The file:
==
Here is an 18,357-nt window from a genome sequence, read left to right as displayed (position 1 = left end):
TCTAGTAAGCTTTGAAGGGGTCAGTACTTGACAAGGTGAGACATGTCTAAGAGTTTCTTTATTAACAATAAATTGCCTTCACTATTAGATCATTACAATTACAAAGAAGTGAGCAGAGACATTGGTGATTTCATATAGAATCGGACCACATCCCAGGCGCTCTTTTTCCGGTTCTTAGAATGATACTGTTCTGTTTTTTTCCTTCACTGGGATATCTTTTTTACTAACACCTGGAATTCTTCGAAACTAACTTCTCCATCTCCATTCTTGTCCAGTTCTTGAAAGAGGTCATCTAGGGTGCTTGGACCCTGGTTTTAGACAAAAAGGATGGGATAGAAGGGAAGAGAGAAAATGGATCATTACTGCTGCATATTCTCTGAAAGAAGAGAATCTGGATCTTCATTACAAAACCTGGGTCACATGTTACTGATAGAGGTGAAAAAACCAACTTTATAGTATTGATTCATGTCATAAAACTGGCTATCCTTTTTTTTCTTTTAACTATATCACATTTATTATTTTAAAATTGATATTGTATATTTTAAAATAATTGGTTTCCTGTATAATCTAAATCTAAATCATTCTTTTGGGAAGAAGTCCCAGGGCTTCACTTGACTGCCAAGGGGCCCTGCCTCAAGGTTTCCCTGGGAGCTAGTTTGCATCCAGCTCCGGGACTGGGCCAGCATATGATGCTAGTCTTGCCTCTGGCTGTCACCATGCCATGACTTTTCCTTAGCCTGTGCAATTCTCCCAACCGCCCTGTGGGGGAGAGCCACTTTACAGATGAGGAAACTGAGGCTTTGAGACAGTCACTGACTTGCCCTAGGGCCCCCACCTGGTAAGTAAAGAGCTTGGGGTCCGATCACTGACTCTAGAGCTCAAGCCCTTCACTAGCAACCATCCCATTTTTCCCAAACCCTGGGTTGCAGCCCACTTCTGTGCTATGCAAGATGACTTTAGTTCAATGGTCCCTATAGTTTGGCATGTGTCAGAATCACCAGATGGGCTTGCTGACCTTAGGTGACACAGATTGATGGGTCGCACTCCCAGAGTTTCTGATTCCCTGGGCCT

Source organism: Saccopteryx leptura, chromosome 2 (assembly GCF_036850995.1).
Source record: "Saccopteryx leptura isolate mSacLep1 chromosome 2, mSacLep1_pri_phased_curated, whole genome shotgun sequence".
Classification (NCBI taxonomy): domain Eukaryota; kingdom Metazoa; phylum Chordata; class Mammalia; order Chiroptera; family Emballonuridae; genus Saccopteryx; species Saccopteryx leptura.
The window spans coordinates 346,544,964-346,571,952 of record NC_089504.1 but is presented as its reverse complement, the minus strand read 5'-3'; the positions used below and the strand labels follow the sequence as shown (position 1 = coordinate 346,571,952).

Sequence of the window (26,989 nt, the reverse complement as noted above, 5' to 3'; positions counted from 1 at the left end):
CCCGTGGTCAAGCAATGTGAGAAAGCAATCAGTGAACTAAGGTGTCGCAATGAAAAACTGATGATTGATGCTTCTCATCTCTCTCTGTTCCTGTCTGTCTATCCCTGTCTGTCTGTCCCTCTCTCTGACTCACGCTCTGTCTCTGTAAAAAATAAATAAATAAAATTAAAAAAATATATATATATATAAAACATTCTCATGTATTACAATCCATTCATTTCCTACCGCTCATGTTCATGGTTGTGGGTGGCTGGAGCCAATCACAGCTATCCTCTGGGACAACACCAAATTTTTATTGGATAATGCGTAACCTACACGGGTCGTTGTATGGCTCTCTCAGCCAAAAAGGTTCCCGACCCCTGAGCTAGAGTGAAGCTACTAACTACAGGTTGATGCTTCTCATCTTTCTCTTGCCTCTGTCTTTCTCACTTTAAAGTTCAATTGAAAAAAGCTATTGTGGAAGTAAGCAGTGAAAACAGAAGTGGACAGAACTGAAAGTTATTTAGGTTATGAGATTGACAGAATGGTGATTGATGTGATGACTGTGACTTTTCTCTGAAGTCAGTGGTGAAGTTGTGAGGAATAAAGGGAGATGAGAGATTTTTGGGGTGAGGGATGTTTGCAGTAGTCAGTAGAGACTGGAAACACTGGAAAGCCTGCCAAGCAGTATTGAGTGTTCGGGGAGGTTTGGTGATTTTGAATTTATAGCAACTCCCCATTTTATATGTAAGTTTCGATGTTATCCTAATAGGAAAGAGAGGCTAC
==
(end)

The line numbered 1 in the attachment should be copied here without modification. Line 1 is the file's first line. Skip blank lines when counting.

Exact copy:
Here is an 18,357-nt window from a genome sequence, read left to right as displayed (position 1 = left end):